Well this was a fun and not at all distracting month to read in. Some notes on the things I did manage to finish:
Martin Stewart, Riverkeep: I took a while to get into Riverkeep. The first chapter in particular is claustrophobic (deliberately so) and gross about bodies (deliberately so)–I felt the sort of nausea I felt at a particular section of Jesse Bullington’s Sad Tale of the Brother’s Grossbart (also concerned with sea creatures and flesh) and I considered not reading on at all. This is not a criticism, particularly–that first section is brilliant, and accomplished. But then the tone shifts to something less oppressive, and we’re in an easier (for me) children’s adventure, and it’s a bit The Wizard of Oz and a bit Terry Pratchett and a bit Moby Dick and a bit Gormenghast. The language is stunning, the world is weird, it’s very good. I’m told there’s going to be a sequel and I’m not sure how I feel about that–interesting characters were left in interesting places at the end of this book, but I’m not sure that the things I liked about it really reward longer narrative arcs. But I definitely want more of this sort of thing in the world.
Elinor M. Brent-Dyer, A Head Girl’s Difficulties, The Maids of La Rochelle, Seven Scamps: One of the reasons I avoid series fiction is that I’m a series completionist and it’s inconvenient and gets in the way of other things. I’ve read some of the La Rochelle series before, but to have never read three books in a seven book series feels like a huge gap; I’m never sure who anyone is or what their place in this ecosystem is. Having read the whole series now, I still find it scrappy and full of gaps. A Head Girl’s Difficulties is probably the oddest (I enjoyed how a diptheria epidemic that kills multiple students and an outbreak of sentimentality are treated as equally severe crises), but also everyone in Seven Scamps is weird and unlikeable. Having said all of which, I’m glad I at least know who the characters are now, vaguely.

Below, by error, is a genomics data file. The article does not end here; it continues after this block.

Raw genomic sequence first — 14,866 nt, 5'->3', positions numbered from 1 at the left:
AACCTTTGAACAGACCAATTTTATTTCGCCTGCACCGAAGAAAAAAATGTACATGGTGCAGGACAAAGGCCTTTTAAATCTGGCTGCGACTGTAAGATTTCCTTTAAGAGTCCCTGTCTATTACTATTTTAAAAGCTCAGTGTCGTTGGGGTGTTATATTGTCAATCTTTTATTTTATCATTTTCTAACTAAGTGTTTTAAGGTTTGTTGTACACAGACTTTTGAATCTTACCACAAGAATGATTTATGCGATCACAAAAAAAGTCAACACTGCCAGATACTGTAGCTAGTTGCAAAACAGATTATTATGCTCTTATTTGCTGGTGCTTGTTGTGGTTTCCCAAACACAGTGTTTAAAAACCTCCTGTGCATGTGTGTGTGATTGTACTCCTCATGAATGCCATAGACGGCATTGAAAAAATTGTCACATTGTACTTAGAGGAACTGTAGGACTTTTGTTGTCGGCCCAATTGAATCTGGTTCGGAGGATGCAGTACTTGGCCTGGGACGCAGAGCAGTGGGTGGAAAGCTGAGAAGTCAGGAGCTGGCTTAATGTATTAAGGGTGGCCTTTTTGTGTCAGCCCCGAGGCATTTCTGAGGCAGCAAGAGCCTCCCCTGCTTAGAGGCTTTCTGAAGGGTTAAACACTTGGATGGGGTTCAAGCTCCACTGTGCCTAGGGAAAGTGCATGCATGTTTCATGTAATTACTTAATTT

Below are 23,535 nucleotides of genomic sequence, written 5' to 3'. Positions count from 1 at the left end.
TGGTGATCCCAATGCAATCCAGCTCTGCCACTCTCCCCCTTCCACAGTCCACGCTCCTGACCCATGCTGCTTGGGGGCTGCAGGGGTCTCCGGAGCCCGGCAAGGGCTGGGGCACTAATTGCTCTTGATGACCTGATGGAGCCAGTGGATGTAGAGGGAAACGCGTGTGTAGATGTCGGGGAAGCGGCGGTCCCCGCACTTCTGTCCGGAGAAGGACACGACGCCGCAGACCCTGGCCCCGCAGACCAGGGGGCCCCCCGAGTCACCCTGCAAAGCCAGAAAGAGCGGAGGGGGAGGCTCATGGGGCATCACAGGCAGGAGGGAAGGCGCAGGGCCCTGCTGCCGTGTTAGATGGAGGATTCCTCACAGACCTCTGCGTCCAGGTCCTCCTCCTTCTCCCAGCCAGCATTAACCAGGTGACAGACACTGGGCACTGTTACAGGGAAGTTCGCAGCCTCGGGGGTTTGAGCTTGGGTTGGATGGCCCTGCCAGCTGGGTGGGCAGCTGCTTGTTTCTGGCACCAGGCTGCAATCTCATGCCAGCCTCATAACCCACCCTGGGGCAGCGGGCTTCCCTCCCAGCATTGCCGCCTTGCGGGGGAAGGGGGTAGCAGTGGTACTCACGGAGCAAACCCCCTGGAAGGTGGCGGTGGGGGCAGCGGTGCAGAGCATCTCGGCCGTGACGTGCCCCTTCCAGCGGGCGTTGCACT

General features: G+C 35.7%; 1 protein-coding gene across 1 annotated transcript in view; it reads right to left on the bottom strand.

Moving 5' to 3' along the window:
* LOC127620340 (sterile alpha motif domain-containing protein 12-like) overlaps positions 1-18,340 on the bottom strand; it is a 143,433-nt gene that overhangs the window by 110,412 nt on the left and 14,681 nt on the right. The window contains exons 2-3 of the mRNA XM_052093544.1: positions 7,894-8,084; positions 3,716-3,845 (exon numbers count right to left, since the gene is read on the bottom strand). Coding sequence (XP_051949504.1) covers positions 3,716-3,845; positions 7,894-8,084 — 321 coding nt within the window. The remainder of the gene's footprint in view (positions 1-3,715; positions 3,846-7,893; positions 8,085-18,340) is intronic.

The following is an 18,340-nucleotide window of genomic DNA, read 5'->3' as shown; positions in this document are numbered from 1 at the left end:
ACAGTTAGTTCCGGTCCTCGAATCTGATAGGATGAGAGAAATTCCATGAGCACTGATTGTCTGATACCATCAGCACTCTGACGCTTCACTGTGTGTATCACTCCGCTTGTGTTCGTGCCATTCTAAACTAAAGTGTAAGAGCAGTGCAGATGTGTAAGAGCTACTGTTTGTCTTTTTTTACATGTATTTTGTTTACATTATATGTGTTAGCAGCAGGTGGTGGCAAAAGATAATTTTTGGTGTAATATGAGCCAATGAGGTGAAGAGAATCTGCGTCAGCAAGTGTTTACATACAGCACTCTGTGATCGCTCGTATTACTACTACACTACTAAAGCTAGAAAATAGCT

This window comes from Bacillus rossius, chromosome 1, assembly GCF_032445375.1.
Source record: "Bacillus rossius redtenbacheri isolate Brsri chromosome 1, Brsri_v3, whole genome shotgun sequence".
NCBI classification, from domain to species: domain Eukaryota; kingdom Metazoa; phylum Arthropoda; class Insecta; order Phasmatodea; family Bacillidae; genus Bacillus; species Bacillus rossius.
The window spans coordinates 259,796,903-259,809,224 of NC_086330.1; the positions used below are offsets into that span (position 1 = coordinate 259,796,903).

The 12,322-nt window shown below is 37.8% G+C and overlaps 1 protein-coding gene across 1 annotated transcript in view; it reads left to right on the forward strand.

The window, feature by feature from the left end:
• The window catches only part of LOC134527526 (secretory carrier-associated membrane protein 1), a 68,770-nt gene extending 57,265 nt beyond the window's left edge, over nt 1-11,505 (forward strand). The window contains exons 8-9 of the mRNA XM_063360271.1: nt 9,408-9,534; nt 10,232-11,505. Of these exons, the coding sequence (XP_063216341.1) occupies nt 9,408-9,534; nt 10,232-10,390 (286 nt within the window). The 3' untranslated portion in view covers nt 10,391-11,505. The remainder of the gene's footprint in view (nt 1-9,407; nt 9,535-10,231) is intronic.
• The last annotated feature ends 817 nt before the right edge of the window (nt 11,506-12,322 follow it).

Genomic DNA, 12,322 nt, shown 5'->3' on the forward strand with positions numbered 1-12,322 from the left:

Amandla Stenberg, Sebastian A. Jones, Ashley A. Woods, Darrell May Niobe: She Is Life #3: I am beginning to think I should just read these in one go when there are more of them (as I did with Monstress earlier this year)–I’m finding comics as a form rather unsatisfactory at the moment as chunks of narrative. This series is growing outwards though, and giving glimpses of a fuller world, and Woods’s art continues to be beautiful.
Kiran Millwood Hargrave, The Girl of Ink and Stars: I’ve written about this in more detail elsewhere. The prose is often lovely, the book contains maps and islands and fire underground, all things I have strong feelings about, and yet it did very little for me. It’s short, but I’m a little puzzled by how lightweight it feels.